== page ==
Not every exchange traded fund (ETF) that comes to market will find a receptive audience. But how can you tell which are really headed for the chopping block, and which just need a little time?

About 49 ETFs called it quits in 2010, which is less than the 53 in 2009 and 58 in 2008. But it will always be a fact of ETF life that there will be closures.

Matt Hougan for Index Universe gives us some of the warning signs to help investors measure the risk of a fund closure. The list is based on Index Universe’s conversations with issuers:

  1. Assets: ETFs with more than $30 million in assets under management rarely close. They’re just too big to shut down.
  2. Volume and Spreads: ETF providers also consider volume and spread when gauging potential investor interest. Issuers know that funds that aren’t trading well will rarely catch on with investors.
  3. Competitive Landscape: ETF issuers consider their competition when deciding what to support in the market.
  4. Issuer Strength: How capable is the provider? Many small companies have axed their ETF lineup. Index Universe considers issuers with $1 billion or less in assets at risk of shutting down.
  5. Time Since Launch: New funds don’t normally close down, so even if a fund is small and trading poorly, issuers give it a little time to gain traction – generally six to nine months.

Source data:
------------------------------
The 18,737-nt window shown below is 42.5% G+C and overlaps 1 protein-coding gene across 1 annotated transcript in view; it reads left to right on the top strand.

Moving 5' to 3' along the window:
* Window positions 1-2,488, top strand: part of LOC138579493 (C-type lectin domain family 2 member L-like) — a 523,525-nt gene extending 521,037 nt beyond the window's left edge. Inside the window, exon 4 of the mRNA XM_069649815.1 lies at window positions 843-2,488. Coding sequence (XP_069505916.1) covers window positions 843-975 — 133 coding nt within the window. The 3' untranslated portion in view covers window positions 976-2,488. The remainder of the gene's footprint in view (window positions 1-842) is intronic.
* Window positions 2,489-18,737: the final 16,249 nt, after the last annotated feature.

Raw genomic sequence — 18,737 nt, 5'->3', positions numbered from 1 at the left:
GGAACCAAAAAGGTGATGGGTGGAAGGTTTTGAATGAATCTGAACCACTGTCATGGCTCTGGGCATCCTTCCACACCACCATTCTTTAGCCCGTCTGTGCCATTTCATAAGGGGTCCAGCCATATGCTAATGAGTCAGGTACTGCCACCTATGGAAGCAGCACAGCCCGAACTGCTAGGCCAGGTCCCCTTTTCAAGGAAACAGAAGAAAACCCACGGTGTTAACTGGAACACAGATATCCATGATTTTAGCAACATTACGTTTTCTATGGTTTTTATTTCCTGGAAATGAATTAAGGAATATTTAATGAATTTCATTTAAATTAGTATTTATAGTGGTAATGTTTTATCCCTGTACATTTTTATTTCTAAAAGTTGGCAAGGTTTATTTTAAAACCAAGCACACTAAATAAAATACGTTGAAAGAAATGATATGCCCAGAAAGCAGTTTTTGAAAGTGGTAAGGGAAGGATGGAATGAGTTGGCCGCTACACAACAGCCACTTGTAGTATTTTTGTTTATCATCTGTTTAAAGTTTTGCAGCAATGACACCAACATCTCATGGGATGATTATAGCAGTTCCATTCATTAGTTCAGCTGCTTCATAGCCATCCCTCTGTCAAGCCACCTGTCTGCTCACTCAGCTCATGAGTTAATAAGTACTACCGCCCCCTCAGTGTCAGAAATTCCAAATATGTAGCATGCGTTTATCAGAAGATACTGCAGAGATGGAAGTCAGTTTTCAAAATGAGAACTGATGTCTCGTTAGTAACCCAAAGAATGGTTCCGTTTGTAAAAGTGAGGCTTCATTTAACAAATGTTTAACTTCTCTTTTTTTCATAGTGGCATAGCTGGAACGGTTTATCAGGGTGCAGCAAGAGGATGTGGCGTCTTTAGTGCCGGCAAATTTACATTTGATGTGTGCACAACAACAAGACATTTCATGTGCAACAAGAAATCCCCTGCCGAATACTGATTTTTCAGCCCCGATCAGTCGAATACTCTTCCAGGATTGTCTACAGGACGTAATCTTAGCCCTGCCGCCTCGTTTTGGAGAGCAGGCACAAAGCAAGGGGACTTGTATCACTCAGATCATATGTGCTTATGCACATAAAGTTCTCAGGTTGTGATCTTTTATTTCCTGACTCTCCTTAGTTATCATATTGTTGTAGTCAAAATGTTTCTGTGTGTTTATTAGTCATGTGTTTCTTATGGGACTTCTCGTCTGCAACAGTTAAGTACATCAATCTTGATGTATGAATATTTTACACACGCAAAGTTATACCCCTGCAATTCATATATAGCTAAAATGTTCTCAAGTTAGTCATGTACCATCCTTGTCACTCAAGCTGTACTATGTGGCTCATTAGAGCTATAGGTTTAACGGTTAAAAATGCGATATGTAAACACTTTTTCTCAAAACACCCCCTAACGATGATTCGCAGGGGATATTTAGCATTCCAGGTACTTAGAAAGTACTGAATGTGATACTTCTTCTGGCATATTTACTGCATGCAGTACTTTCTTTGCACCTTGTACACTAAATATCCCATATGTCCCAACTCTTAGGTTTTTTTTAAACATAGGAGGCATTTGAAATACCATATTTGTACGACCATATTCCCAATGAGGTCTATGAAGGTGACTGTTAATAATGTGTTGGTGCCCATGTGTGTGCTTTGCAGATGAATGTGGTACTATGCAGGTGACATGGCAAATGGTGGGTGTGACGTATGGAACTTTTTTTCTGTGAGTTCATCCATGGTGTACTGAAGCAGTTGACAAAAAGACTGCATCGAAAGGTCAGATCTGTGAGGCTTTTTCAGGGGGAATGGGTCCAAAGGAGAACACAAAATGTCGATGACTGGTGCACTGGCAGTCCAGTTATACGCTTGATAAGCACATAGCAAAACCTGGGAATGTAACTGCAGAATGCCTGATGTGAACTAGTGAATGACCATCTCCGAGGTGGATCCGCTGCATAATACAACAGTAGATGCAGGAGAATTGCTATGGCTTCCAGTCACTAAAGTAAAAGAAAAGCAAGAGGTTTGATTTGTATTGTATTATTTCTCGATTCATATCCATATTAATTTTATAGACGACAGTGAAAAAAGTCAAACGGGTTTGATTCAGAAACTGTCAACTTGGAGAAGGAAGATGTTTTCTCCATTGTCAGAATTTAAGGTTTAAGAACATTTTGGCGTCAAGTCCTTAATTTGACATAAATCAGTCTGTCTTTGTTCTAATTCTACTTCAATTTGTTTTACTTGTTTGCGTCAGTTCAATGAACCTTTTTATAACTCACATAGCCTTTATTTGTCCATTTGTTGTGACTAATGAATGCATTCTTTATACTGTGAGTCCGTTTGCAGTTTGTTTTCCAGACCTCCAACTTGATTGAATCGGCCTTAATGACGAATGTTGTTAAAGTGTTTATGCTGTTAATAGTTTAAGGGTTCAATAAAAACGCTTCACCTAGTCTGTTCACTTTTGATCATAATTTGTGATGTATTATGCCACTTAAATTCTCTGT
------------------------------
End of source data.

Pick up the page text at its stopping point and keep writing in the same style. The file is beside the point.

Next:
6. Corporate Mergers: Companies that merge often rationalize their product line-ups.

Though closures can be disappointing for some investors, rest assured that you won’t wake up one morning to find your ETFs up and gone. The industry follows an orderly process of closing and liquidating funds, and there are no surprises. Read about the process here.

Tisha Guerrero contributed to this article.

The opinions and forecasts expressed herein are solely those of Tom Lydon, and may not actually come to pass. Information on this site should not be used or construed as an offer to sell, a solicitation of an offer to buy, or a recommendation for any product.